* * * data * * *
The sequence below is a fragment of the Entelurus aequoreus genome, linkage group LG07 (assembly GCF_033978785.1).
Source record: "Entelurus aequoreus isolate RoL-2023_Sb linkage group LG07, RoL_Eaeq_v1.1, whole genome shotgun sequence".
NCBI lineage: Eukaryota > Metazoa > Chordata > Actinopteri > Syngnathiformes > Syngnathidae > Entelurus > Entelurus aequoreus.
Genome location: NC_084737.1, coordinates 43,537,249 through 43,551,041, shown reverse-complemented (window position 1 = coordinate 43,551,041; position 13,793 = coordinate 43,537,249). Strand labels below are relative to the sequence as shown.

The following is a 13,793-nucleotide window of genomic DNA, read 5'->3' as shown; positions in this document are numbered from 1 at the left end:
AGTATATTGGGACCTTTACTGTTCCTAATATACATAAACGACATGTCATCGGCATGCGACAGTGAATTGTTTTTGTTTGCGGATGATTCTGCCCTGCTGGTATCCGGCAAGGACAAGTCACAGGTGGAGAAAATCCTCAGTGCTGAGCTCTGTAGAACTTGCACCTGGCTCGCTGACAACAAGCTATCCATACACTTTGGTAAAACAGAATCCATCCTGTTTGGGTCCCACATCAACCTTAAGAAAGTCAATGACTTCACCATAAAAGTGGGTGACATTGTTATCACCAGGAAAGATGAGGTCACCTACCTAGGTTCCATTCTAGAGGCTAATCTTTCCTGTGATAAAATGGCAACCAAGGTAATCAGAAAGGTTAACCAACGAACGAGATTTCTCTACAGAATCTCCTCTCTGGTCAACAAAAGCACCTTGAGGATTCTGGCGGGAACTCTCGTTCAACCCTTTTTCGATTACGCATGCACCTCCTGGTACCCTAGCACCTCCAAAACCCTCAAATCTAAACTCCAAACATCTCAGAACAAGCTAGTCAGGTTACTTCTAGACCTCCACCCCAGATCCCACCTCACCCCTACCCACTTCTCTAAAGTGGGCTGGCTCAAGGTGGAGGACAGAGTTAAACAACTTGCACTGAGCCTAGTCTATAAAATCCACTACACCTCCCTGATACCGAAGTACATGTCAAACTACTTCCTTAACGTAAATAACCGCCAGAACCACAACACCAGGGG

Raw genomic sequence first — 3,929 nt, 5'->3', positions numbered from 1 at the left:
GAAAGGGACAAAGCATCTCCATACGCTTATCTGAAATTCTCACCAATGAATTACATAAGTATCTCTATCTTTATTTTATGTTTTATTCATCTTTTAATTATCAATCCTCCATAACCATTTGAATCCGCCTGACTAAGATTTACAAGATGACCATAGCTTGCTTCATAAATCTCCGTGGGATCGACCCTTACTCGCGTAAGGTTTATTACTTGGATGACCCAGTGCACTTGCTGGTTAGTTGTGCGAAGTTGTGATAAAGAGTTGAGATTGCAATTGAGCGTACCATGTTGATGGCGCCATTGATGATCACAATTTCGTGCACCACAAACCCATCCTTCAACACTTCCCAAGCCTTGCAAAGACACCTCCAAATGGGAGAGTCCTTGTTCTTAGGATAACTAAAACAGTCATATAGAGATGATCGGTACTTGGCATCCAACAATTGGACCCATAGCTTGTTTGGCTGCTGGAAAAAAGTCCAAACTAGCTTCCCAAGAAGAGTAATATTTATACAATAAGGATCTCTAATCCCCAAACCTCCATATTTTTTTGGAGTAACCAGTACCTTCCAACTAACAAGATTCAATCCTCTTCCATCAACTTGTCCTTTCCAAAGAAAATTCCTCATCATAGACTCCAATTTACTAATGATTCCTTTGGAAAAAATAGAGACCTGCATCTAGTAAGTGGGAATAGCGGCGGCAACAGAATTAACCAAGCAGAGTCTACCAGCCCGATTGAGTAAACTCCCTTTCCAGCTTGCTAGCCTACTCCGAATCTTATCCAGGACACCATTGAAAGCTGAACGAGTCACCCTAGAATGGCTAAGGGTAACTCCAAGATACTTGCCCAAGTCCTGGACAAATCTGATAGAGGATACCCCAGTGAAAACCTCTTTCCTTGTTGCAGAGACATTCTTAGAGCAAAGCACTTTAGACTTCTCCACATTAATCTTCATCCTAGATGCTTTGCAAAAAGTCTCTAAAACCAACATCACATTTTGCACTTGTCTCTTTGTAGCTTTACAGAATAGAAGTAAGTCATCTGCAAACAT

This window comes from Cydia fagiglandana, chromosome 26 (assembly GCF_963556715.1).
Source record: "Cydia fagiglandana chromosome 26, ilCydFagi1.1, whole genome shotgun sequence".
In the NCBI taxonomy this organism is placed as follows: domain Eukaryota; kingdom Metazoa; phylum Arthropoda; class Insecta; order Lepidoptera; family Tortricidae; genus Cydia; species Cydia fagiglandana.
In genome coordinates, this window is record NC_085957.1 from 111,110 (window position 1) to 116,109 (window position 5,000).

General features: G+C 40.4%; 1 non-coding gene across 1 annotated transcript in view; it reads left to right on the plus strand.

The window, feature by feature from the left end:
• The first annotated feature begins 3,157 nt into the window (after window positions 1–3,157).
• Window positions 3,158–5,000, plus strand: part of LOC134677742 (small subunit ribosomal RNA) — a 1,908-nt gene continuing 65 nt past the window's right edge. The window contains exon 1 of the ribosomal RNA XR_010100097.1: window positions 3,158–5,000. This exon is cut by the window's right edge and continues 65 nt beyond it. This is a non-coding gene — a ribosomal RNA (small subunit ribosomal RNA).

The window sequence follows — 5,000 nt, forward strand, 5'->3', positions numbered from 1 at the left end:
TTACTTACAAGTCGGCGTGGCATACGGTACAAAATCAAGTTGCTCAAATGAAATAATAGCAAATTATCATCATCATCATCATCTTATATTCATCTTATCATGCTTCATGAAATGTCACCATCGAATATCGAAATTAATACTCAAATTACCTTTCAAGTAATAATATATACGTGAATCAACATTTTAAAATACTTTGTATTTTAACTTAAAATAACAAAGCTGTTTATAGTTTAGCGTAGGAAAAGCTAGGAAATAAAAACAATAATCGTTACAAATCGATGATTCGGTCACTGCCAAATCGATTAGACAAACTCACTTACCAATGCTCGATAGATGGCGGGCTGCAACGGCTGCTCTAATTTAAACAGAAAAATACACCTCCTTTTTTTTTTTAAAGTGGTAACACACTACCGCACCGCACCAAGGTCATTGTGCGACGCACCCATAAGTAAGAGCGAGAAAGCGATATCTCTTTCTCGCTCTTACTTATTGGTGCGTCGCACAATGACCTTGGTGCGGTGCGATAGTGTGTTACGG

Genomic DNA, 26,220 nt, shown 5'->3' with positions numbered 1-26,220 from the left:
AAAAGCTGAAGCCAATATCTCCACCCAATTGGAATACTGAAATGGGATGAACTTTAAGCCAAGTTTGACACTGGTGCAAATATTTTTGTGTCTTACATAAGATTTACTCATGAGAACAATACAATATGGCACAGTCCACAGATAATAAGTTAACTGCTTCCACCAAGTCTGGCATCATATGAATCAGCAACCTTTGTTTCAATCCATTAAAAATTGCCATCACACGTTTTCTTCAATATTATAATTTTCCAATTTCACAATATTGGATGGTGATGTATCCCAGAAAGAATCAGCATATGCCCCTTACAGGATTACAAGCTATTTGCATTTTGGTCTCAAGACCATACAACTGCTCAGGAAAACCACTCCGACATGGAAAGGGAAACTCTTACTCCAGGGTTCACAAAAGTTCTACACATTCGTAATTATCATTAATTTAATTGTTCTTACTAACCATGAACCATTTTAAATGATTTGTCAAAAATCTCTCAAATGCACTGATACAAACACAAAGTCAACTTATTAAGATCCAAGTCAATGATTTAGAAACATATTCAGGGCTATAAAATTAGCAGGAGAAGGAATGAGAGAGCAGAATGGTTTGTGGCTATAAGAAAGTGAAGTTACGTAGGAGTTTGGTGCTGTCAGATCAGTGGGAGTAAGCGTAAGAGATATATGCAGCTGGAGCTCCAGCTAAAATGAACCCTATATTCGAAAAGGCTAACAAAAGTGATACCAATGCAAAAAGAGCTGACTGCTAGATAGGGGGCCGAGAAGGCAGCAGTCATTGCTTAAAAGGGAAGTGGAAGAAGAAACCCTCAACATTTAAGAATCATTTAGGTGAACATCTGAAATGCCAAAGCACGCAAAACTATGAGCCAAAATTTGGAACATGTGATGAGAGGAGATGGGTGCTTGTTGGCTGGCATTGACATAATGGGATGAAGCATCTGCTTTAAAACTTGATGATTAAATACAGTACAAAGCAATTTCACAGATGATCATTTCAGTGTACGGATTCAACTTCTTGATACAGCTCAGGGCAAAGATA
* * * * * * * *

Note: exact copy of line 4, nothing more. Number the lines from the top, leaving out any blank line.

Genome location: NC_084737.1, coordinates 43,537,249 through 43,551,041, shown reverse-complemented (window position 1 = coordinate 43,551,041; position 13,793 = coordinate 43,537,249). Strand labels below are relative to the sequence as shown.